Blue starts the presentation, letting everyone know we'll be talking about jobs, housing, money, transportation, and relationships. He offers the prompting question about jobs, gives the floor over to the speakers, and one by one, men who have served time at this facility and are now making their way on the outside, tell their stories. One started back as a landscaper, hated the work he was doing, but within a few months of being out is making more than I am. Another told of the struggles of rejection after rejection because of his record, but he persevered and eventually got hooked up--making it now, with the help of his wife.
I eventually got up to speak—after some of the women told their stories of how they met their now-husbands. I chose to talk about one small piece of our journey together—to focus on the people who support you, cut out the people who bring drama and strife. This was a theme that would come up again as the evening wore on. Don't let the toxic people get you down. It's better to go it alone than with people who hold you back. The crowd had been attentive throughout and listened politely to me as well, but the phrase, "sometimes the toxic people are in your own family," got the largest response as I spoke. This was something they knew all about.
The speakers shared their stories of resiliency, perseverance and success. They assured the listeners they would succeed with the right preparation and appropriate help. Look, we did it. If we can, you can.
I had noticed a friend in the audience--his presence blocked from my view till I stood up to speak—and I went to him afterwards. He has a few more months to go, and is preparing to get out. He said he looks forward to spending time with his now-grown kids (he's been in about six years) and hoping for grandkids when the time is right. He's smiling the whole time we talk. Every time I've seen this guy, he's been smiling.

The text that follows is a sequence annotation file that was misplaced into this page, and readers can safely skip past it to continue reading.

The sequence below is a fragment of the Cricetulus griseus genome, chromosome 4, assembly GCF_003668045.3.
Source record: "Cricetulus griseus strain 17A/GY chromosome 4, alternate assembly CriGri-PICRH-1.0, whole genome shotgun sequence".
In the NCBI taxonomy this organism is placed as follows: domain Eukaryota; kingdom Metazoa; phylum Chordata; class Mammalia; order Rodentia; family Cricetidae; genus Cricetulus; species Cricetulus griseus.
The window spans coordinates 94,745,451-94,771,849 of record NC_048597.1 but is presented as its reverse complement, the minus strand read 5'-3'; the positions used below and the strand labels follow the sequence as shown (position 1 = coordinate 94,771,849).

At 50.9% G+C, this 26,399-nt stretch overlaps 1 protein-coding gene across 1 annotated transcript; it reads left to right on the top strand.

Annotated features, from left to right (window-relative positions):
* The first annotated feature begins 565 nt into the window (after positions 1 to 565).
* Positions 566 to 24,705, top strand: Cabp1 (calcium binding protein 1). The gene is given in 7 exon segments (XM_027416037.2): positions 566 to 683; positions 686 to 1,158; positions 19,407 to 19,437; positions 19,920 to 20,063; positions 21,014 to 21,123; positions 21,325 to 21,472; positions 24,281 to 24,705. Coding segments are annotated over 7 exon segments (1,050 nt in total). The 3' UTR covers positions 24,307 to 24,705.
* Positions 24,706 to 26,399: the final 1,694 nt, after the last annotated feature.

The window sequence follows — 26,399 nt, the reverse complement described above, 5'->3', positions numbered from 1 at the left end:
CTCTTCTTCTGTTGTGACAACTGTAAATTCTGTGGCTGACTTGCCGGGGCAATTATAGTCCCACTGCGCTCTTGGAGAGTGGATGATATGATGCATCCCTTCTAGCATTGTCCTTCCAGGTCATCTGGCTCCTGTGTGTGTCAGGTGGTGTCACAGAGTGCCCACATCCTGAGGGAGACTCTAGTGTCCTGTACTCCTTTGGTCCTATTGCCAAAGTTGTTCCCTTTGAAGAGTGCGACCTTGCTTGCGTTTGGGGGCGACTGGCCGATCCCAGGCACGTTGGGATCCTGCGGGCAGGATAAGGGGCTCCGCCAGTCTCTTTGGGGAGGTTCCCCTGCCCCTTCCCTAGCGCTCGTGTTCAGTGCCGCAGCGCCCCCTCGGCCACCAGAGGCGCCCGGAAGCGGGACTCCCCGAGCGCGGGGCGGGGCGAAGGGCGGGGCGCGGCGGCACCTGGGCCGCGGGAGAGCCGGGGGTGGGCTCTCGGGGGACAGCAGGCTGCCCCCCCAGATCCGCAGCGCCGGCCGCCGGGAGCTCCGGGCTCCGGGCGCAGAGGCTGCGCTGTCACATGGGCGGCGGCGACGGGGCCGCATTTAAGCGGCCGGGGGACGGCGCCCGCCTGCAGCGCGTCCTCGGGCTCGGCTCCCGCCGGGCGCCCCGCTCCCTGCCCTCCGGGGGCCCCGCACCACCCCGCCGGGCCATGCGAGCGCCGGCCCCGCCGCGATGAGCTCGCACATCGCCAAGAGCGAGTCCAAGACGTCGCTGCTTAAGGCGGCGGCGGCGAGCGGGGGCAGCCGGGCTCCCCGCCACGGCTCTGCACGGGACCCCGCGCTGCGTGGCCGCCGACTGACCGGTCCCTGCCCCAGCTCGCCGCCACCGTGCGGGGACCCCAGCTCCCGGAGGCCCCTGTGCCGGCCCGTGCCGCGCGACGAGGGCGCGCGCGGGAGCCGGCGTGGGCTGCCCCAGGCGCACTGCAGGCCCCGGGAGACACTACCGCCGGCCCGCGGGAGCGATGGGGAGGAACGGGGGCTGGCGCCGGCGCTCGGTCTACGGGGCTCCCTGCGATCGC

I figure if you can smile in there, you can make it out here.
Tuesday, October 19, 2010
However, Bill manages it every day. And yes, even though he's a weirdo who stands out in a crowd, that's a whole different matter.
But here are some of the new experiences we've had over the last few weeks.
First, don't forget, it was only a few years ago he took his very first escalator ride. He still says, "That just ain't right," every time we get on one, which, thankfully, isn't often. I'll be planning a trip out to the airport to ride the people-movers, just to see his face. I've already got a few people who have said they want to come along to watch.
More recently, if you read my previous entry, you know I was in the ER last weekend. Come Monday, it was Hawaii 5-0 night, and we needed dessert. I was feeling better, but not quite 100% yet, and I had worked all day, and by the time we were in the Food Lion, I was exhausted, a little green around the gills, and struggling to maintain. I leaned heavily on the cart, even going so far as to forego milk till later 'cuz I couldn't lift the jug.
Bill, meanwhile, had finally succombed to the seriousness of his leg injury and followed the inevitable path to crutches. (For the record, this led to a much speedier recovery, and he's doing great now!) We had gathered the necessities when I remembered the dessert, and I headed off to the frozen foods. SquiCHUNK squiCHUNK squiCHUNK I hear his crutches behind me. I pull up to the frozen pies. I immediately spot the berry cobbler and remember the vanilla ice cream in the freezer. He spots the Key Lime pie. And then he sees the Coconut Cream pie. And then he sees the Turtle pie. And then his eyes become like saucers, his face the picture of a perfect, angelic little boy on Christmas morning--frozen cheesecake! apple pie!! cobblers!!! chocolate cream pie!! vanilla layer cake! chocolate cake! cream pastries! pastry puffs!!! His eyes roam the shelves in front of him. He breathlessly inventories the options. In seconds, he has mumbled the names of dozens of creamy wonders. And then he looks at me. "HAS THIS AISLE ALWAYS BEEN HERE?!!??!!!? Why have I never seen this before?!??!!??"